- Overlays for Google Earth: There is a nice collection of ancient and modern map overlays for Jerusalem, and there is another one for biblical Bodies of Water. These overlays are great in Google Earth, because you can control the transparency as well as adjusting direction and changing perspective.
- Photos of Bible Places: Using photos from Flickr that people have geocoded, OpenBible has mashed up a list of biblical places with those photos in that spot. It's a mixed bag of results but still useful.
- Topical Bible is "a web 2.0 topical Bible mashup" that uses the ESV Bible and the Yahoo search resources. If you what to find what the Bible says about a topic, enter a search term, and it will not simply perform a word search, but, by using related words to your search term generated by Yahoo, return a much larger collection of verses. Once these verses appear, however, users have the ability to 'vote' on how helpful they are or not to someone wanting references to this particular topic.
- Bible Book Browser: This is a neat way to visualize the Bible. There is a picture of the whole Bible, and by moving the cursor over a particular book, you move through the various chapter headings derived from the ESV Bible. Click on the chapter, and you are brought to the ESV text.
Wednesday, December 12, 2007
I am scheduled to present at BibleTech08 on Digital Resources for Biblical Mapping. I have been blogging on this topic for some time, but I am wondering if any of you have suggestions, complaints, recommendations, wishes, etc. pertaining to this subject that I might use to improve my presentation. Please note that I am focusing strictly on biblical (ie, just OT and NT periods) maps and mapping resources that are intended to be used on a computing device (computer, PDA, etc.) either as a software program or part of a program or as a resource on the internet.
I have my opinions..., but I would be interested in hearing from you.
- How are you using digital mapping resources now?
- What would you hope to be able to do with such resources? (projecting them, printing, how are you using in classroom/church/synagogue, etc?)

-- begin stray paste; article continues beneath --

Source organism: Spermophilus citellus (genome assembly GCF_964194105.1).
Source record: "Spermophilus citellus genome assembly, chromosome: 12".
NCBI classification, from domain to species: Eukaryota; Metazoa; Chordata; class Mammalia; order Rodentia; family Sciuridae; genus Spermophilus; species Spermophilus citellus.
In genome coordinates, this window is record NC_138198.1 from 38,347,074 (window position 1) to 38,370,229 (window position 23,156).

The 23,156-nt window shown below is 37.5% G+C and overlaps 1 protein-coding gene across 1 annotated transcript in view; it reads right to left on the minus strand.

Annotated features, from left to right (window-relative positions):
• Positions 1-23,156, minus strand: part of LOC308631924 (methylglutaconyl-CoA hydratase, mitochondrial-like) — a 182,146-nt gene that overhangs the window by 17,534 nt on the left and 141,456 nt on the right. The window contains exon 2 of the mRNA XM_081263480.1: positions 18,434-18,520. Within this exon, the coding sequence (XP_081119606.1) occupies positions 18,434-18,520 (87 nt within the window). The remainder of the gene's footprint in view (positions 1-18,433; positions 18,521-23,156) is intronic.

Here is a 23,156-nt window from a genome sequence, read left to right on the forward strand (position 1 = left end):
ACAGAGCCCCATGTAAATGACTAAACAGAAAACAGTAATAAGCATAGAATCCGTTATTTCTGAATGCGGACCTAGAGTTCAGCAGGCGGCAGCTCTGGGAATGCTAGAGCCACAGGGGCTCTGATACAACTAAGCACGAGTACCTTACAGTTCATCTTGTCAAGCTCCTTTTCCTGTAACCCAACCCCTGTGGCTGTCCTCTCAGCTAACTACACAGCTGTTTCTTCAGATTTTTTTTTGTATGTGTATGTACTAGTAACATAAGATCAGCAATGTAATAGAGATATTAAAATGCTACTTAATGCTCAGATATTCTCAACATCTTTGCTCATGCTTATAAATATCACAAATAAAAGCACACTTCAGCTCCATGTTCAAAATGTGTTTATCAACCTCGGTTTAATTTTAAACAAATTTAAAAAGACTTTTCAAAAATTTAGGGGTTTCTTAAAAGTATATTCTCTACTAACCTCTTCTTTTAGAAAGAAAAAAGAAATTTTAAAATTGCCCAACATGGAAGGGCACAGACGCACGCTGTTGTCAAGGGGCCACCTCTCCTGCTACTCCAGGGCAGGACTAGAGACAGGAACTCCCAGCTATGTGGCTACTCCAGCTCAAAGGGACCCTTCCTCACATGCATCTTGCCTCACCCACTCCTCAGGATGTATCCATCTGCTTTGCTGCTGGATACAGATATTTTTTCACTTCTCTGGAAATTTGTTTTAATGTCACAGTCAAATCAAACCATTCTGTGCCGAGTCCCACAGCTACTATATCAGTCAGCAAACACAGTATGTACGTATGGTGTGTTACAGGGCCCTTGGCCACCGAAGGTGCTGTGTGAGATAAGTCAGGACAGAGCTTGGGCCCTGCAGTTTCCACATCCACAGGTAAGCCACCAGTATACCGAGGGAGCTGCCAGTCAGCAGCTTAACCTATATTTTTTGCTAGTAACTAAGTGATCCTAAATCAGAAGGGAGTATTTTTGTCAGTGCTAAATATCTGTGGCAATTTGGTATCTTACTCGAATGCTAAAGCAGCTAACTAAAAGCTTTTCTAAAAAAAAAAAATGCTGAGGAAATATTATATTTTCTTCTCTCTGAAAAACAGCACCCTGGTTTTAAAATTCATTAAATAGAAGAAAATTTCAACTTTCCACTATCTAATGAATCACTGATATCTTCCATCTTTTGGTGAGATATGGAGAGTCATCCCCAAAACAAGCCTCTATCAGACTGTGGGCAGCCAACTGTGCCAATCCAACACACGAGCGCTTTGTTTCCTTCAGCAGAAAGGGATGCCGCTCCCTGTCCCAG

- What types of maps do you find most helpful? (Or, what makes a map not useful?) Are there some maps that you find yourself using most often?
- Are there features you would like to see/use in a biblical mapping resource, especially given the potential of digital/electronic tools?
To see what I have done so far, the easiest collection of links I have created is here, and here is a summary of that post noting the resources I've been checking.
- So far, I've looked at map resources in Logos, BibleWorks, eSword, and OnlineBible. (This includes both the resources that come with the programs as well as other user-created addons.) I know there is an Atlas module for Accordance, but I have no experience with this one. (Any comments?)
- I've spent a good deal of time looking at GoogleEarth and the user-created biblical resources. (cf. OpenBible.info) I have also been reviewing BibleMap.org and Todd Bolen's BiblePlaces.com. (I'm hoping that Todd will be assisting me. He knows a lot more about the actual geography!)
- I have the HolyLand 3D program, as well as BibleMapper, Interactive Satellite Map of the Holy Land. I have used the older Logos Bible Atlas and the Logos Deluxe Map Set.
- I am aware of but do not have the programs from Carta, Manna, Nelson's 3D Bible Mapbook, Walking in Their Sandals, or iLumina. (Amy comments?)
- I have been compiling lists of online collections of biblical maps (eg NTGateway, StudyLight.org, NET and NeXt Bible maps...)
"Mahalo is a human-powered search engine that creates organized, comprehensive, and spam free search results for the most popular search terms. Our search results only include great links." (Anyone can use the site and its results. Contributing to the collection of links requires a free user account.)
This site was launched in July 2007, and as a user-created database of links that promises to be spam-free and include only the best links, I thought I would do a quick check to see how well it might help in doing research related to biblical studies. The quick answer: not very well.